top of page

Dog Pancreatitis: Causes and Treatment.

Updated: Feb 26

Pancreatitis in dogs is a condition that involves inflammation of the pancreas, an organ responsible for producing digestive enzymes and insulin. Pancreatitis can be acute (sudden onset) or chronic (long-term).

Causes: The exact cause of pancreatitis in dogs is often unknown, but several factors may contribute to its development. These include:

  1. Diet: High-fat meals can trigger pancreatitis in susceptible dogs.

  2. Obesity: Overweight dogs are at a higher risk.

  3. Trauma: Injury to the pancreas can lead to inflammation.

  4. Certain Medications: Some drugs may contribute to pancreatitis.

  5. Genetics: Certain breeds may be predisposed to pancreatitis.

Symptoms: The signs of pancreatitis in dogs can vary, but common symptoms include:

  1. Vomiting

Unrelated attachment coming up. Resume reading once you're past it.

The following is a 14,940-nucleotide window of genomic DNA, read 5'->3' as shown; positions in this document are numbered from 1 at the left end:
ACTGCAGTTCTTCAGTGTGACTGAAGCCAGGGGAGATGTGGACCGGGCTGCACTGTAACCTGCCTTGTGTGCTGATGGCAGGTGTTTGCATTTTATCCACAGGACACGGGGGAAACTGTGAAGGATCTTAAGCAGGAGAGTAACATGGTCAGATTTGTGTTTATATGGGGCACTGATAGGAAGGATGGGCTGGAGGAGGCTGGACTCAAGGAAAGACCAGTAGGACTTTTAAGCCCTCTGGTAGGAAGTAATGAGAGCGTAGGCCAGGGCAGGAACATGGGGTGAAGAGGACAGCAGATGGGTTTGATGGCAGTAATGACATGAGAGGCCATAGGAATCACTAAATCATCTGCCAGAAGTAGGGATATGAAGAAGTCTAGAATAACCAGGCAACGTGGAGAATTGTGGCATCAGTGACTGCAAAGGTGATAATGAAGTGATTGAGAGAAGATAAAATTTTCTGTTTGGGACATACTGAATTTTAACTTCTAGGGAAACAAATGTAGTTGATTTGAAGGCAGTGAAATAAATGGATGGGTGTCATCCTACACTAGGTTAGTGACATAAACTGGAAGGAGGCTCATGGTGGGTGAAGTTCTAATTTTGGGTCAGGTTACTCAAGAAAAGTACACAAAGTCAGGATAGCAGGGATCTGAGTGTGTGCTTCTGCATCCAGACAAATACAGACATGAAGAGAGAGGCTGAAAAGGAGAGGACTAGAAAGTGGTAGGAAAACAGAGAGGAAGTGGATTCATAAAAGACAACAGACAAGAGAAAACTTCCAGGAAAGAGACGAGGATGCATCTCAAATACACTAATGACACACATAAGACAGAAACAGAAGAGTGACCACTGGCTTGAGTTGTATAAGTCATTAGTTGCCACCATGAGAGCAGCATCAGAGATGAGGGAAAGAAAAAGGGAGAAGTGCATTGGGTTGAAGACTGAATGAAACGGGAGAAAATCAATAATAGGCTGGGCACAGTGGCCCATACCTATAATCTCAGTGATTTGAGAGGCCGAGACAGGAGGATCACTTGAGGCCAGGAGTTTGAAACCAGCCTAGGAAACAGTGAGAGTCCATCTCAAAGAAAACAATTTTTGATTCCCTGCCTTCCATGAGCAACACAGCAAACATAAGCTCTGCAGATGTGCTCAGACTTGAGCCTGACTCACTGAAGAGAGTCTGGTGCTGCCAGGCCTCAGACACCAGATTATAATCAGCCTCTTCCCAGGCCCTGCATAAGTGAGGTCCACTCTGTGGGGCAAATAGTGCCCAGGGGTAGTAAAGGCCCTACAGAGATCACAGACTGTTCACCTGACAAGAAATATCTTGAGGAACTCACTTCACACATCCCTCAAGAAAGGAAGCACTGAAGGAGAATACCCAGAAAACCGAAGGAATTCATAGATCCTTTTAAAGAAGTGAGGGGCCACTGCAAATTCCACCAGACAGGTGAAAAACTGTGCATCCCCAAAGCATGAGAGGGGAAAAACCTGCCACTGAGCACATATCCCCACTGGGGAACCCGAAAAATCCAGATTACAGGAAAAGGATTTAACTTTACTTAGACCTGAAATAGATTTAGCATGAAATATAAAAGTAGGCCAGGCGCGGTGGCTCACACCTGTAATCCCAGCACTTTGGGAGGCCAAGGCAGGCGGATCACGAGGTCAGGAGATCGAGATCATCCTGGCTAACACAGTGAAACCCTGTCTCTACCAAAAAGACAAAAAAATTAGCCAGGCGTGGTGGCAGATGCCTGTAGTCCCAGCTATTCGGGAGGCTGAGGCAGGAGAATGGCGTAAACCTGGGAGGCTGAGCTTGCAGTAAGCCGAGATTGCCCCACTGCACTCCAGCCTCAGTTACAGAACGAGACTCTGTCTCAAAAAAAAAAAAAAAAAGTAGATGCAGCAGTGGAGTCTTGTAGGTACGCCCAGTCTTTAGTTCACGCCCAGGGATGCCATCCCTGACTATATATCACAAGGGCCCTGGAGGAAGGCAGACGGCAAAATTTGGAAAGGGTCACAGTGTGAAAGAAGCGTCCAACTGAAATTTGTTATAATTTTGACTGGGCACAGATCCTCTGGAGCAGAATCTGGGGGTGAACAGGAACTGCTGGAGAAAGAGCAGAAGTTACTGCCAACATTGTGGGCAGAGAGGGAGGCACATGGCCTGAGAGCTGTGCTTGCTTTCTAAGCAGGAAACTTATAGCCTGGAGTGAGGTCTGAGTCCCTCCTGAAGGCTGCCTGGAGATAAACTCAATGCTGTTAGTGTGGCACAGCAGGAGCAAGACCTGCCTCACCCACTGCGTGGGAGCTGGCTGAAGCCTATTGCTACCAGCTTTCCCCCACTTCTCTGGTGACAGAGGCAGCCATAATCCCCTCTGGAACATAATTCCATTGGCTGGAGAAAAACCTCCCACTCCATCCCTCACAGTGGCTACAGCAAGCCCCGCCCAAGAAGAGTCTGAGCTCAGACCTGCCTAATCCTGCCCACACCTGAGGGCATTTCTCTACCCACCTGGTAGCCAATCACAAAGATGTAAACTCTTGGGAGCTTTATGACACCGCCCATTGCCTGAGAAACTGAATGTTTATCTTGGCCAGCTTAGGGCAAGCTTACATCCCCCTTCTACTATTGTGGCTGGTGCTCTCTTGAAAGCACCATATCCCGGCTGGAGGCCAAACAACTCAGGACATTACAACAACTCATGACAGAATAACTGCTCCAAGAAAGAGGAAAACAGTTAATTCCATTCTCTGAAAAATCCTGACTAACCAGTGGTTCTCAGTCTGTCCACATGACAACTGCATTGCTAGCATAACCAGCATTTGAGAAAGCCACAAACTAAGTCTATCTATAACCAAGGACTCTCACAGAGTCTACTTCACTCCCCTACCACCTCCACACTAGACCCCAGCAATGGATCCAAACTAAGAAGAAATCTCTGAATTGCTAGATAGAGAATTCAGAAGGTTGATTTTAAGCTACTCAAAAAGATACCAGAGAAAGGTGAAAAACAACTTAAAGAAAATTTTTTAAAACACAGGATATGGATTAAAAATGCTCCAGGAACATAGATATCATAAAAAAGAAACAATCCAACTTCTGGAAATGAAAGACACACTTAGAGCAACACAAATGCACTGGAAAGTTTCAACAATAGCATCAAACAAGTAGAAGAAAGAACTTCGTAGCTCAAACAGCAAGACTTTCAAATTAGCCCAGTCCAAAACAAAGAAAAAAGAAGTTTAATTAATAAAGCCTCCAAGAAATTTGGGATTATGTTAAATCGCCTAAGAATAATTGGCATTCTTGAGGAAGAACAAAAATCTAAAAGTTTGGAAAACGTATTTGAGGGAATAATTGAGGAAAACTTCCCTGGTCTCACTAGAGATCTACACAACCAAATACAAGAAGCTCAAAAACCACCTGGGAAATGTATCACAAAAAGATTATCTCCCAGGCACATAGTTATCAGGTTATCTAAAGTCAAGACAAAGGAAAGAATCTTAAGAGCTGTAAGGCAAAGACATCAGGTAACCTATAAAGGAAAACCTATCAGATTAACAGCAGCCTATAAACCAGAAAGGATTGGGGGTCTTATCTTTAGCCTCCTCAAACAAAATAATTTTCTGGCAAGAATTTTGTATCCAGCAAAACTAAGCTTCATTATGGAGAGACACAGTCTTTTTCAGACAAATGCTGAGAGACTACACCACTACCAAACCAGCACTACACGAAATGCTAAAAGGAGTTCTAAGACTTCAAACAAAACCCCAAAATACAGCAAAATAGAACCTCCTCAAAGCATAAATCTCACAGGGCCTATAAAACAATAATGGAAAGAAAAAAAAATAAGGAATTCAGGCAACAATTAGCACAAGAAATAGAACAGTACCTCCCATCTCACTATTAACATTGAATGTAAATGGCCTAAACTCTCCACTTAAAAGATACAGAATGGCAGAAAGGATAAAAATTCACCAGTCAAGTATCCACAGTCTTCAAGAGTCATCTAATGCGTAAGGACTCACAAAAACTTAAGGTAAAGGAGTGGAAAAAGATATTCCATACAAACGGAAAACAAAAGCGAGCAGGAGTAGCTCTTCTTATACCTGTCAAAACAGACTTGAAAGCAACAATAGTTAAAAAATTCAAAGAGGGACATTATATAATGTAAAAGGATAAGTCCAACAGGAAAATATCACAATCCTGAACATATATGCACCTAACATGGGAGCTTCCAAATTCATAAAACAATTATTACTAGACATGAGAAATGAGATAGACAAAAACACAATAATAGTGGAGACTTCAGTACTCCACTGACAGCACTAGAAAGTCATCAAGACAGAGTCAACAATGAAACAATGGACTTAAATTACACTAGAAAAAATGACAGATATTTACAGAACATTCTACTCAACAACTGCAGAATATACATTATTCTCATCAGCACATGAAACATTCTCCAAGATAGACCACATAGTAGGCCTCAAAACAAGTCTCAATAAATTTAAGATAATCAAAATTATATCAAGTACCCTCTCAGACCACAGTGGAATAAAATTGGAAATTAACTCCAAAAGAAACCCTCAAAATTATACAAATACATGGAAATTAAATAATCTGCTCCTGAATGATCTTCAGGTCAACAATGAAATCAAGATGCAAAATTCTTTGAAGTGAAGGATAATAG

2. Loss of appetite

  3. Abdominal pain or discomfort

  4. Diarrhea

  5. Lethargy

  6. Dehydration

  7. Fever

Diagnosis: Diagnosing pancreatitis in dogs typically involves a combination of clinical signs, blood tests (e.g., amylase and lipase levels), imaging studies (such as ultrasound), and sometimes biopsy.

Treatment: Treatment for pancreatitis in dogs often includes:

  1. Fasting: Withholding food for some time allows the pancreas to rest.

  2. Intravenous (IV) fluids: To correct dehydration and maintain electrolyte balance.

  3. Pain management: Pain relief medications may be prescribed.

  4. Anti-nausea medications: To control vomiting.

  5. Dietary changes: A low-fat diet may be recommended during recovery.

Severe cases may require hospitalization and intensive care. Chronic pancreatitis may require long-term management and dietary adjustments.

Prevention: Preventing pancreatitis in dogs involves:

  1. Avoiding high-fat diets: Feed your dog a balanced, nutritionally complete diet.

  2. Maintaining a healthy weight: Obesity is a risk factor for pancreatitis.

Always consult with a veterinarian if you suspect your dog has pancreatitis or if you have concerns about their health. Early detection and intervention are crucial for a better prognosis.


bottom of page